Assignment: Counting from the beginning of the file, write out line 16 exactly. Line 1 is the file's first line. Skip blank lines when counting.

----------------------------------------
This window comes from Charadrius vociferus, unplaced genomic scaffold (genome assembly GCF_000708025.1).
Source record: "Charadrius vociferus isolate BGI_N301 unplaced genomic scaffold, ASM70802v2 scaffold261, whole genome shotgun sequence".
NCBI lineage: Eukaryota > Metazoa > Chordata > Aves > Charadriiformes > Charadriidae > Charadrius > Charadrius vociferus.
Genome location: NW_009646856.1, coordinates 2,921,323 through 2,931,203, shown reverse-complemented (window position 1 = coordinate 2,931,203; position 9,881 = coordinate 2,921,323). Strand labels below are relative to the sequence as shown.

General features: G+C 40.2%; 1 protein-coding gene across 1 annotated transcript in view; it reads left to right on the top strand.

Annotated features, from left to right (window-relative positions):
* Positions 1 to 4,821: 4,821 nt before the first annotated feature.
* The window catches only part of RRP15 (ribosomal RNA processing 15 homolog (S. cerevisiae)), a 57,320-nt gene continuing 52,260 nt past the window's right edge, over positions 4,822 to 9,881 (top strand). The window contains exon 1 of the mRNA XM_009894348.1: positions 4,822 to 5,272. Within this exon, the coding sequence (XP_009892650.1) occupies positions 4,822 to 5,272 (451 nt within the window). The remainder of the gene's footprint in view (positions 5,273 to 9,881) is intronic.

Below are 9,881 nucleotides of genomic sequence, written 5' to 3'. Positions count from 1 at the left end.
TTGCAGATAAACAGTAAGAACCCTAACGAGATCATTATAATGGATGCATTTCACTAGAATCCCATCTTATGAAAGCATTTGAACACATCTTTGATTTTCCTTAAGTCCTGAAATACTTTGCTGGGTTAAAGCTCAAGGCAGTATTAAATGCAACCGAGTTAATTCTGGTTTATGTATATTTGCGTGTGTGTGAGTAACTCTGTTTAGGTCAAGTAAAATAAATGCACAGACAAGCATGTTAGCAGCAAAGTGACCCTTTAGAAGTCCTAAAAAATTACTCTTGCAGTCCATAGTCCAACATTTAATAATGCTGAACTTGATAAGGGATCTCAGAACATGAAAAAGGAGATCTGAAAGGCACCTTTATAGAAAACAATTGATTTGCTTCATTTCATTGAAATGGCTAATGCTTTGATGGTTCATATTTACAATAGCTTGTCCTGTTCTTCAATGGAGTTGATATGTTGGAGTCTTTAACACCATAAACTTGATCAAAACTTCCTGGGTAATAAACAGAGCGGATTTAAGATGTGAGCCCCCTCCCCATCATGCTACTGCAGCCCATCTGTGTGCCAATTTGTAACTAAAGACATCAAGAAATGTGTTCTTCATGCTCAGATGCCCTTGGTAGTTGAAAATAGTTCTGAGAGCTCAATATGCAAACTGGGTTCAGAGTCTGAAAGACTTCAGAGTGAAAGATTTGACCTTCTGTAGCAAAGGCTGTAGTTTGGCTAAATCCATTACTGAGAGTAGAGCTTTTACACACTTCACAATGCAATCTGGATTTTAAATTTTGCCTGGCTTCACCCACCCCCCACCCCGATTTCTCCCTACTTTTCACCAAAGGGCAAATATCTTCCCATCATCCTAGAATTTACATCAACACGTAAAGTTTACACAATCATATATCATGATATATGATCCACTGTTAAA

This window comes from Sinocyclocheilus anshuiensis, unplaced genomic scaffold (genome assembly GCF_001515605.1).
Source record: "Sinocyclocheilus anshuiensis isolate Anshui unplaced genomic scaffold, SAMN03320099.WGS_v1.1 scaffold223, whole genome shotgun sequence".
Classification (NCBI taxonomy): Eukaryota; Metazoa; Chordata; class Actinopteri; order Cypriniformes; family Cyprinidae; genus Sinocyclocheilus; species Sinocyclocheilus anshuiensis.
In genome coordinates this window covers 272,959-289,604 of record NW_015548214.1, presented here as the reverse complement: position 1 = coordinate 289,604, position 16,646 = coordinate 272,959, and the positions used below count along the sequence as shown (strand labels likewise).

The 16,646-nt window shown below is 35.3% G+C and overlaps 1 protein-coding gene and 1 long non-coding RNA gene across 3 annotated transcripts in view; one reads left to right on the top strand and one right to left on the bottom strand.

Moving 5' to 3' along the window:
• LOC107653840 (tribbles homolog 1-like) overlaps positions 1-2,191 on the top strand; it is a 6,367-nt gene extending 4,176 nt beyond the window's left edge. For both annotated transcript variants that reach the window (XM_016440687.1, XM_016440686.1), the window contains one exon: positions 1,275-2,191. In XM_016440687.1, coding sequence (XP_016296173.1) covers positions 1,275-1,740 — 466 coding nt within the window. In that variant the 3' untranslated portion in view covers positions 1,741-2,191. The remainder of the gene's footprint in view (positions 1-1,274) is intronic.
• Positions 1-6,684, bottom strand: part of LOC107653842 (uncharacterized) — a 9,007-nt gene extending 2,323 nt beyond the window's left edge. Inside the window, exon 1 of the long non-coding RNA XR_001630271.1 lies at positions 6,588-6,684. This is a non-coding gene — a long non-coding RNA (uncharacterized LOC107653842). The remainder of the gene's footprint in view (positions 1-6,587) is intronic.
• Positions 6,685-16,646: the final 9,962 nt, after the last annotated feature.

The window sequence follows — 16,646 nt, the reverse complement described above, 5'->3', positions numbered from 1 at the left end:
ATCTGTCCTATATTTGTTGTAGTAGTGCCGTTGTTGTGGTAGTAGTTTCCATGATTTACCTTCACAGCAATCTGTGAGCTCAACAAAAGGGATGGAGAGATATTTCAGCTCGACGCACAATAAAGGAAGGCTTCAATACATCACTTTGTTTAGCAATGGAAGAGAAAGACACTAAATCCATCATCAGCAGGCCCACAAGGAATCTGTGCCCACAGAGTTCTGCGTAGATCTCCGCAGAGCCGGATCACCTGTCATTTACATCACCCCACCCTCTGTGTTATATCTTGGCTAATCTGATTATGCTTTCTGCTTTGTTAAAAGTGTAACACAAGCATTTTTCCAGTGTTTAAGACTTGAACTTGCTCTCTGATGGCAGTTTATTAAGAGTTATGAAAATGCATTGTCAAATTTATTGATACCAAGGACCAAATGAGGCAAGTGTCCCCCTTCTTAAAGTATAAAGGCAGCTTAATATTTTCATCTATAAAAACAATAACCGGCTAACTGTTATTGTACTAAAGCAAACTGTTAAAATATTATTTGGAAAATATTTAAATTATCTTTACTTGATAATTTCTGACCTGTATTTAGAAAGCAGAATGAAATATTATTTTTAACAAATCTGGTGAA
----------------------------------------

Moving 5' to 3' along the window: